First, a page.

Keep proof of all the renovations you have made to show the value of the changes. Potential buyers may also want proof of work done that is not visible. If you are ready to sell, don’t start any new renovation projects because this makes your home dusty and disorganized. Finish any existing projects before starting the selling process.

You will also want to make sure that your safety systems function properly. Perform tests on your alarms and make sure that your smoke detectors and carbon monoxide detectors have working batteries. Another issue that should be addressed is any possible infestations. If you have had a problem with insects or other pests, be sure to have these issues resolved before the date of your evaluation.

Pets can have a big impact on a home's value when it comes time to sell. They can cause damage to floors, baseboards, and especially the yard. When the damage is significant, a home will often appraise at 2-5% less than a pet-free home. Pet odor and scratched up woodwork sends a bad message to appraisers. When appraisers see those signs, they'll often pay more attention to the small details to make sure there isn't more significant damage. If you want to get the highest appraisal possible on your home, it's best to clean up any messes and fix any damage ahead of time.

Jasen Edwards, real estate expert
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What Does a Home Appraisal Include?

As a seller, you want to know the value of your home to make certain you get top dollar when you put it on the market. As a buyer, you want to make certain the house you are buying is worth the same or more than what you are paying. This type of process clarifies both of these situations. In addition, the lender usually requires a house appraisal to ascertain that the house is worth the asking price.

Appraisal Report Cost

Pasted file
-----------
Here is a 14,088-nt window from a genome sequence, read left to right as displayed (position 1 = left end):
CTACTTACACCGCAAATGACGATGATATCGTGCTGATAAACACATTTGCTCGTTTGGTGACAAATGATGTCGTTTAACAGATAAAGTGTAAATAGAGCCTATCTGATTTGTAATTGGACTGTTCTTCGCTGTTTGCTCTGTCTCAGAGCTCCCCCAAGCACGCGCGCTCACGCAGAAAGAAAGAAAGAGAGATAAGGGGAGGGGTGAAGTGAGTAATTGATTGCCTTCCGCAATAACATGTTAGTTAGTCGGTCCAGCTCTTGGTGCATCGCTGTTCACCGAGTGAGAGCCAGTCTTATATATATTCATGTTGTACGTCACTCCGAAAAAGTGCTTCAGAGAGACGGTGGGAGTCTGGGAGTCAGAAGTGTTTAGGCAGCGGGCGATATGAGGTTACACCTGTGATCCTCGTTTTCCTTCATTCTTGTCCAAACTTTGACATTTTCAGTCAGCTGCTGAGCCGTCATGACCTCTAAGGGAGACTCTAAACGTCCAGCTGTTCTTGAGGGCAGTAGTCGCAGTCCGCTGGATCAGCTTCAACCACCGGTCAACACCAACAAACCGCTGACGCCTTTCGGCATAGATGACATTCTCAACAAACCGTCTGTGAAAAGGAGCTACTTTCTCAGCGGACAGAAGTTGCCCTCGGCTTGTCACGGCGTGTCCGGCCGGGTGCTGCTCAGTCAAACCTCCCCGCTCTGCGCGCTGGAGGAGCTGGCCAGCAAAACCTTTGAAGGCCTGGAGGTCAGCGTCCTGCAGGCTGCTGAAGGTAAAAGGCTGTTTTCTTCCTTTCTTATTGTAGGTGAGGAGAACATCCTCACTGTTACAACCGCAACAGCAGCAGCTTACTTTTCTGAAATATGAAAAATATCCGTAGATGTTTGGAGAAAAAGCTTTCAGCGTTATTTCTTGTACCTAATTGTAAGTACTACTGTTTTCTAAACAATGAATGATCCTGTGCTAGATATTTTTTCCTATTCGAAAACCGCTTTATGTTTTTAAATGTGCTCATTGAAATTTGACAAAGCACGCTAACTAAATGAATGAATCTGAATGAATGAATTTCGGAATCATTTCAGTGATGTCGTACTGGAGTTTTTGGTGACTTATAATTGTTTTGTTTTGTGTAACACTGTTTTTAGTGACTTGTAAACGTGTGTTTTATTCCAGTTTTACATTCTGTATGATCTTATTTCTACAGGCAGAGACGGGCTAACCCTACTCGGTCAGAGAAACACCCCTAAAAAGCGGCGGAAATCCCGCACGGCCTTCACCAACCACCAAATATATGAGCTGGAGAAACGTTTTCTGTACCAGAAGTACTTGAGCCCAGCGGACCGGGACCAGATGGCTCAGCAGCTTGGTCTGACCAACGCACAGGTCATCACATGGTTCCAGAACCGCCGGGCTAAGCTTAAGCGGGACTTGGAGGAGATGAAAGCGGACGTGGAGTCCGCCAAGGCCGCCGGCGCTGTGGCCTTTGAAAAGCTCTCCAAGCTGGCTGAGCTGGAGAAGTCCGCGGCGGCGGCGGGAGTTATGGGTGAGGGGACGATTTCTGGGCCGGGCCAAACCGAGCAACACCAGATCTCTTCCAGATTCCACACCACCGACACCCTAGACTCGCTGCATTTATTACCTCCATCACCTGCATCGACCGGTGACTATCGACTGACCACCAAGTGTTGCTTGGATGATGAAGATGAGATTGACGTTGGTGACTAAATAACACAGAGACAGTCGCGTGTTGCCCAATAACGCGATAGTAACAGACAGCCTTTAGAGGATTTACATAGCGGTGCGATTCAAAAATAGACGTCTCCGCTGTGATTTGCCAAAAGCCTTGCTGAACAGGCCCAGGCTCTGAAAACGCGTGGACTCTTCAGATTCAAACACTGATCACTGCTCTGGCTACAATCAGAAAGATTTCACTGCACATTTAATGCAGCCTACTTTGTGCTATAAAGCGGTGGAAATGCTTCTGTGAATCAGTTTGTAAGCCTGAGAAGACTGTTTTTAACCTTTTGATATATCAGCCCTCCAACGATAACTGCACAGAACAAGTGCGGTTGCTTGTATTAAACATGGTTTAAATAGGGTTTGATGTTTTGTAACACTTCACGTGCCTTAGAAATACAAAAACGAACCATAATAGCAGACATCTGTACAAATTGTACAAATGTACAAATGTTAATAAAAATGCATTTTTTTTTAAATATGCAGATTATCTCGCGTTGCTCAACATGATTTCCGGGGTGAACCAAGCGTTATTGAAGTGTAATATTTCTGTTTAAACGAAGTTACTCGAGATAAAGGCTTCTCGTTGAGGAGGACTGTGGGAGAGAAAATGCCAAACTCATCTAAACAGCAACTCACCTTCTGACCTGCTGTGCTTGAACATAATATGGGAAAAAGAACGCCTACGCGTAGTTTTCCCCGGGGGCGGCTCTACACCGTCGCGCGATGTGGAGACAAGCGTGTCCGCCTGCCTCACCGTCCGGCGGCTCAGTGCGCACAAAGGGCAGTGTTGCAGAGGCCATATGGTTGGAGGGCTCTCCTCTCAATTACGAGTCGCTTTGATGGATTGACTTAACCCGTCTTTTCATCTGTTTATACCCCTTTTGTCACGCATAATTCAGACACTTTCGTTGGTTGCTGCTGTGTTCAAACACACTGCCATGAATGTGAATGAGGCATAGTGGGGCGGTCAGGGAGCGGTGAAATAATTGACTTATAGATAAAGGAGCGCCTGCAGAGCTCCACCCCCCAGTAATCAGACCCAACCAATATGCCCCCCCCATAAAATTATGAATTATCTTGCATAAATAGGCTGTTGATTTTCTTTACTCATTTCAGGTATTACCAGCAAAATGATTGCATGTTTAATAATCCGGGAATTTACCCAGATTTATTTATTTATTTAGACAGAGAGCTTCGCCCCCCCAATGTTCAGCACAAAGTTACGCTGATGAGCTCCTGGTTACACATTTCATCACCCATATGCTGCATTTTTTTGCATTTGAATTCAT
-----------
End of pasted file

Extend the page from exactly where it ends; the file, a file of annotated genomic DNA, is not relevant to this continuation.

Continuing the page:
Your report includes a full description of the property. This notes the condition of the home and property, neighborhood growth and value, obvious repairs needed, the names on the title, the overall square footage, and the size of each room. Any upgrades or improvements will be added to the value. Also included will be market information based on surrounding areas. Other information would include proximity to lakes, rivers, easements or encroachments, zoning classifications, and utility services available. The typical cost for this type of report is $375 to $450, which is already included in the overall appraisal fee.

Appraisal Final Inspection Fee

Final inspections are usually necessary for new builds and remodels. After building a new home, the buyer or seller pays a final inspection fee of $150 to $175 to ensure that all work has been completed and is up to code. In situations where renovations are done with a reinspection to include completed projects in the house value portion, a buyer or seller may pay a reinspection fee of $150 to $175.

Home Appraiser Performing a Property Inspection Outdoors

Home Appraisal Cost Factors

Although size might affect the cost, several other factors also impact it. These factors include:

  • Type of property. Each type of property has a different amount of time and research needed, so it makes sense that costs vary.
  • Type of loan. A jumbo loan is needed for a house that costs more than $510,400 in most areas. The evaluations for these types of purchases are more heavily scrutinized. The cost for a jumbo loan evaluation can be as much as $1,000. Some mortgage companies require a second opinion to compare the results.
  • Urban or rural setting. Urban settings are areas that have a more dense population. This type is priced at $375 to $450. A more rural setting requires more research because the appraiser needs to appraise the home and the land, resulting in a cost of $600 to $800.
  • Availability of appraisers. As with any supply and demand situation, a shortage of appraisers in your area could increase the cost of your appraisal. It could cost $100 to $200 more.
  • Upgrades. A house with upgrades requires a little more work. While upgrades typically have a generally accepted price point, the more upgrades, the more time it will take to include those. If your house has several upgrades, you can expect to pay $100 to $200 more.

What Do Appraisers Look for?

During the process, your appraiser looks at many things throughout the interior and exterior of your home, neighborhood, and surrounding area to make a comprehensive report.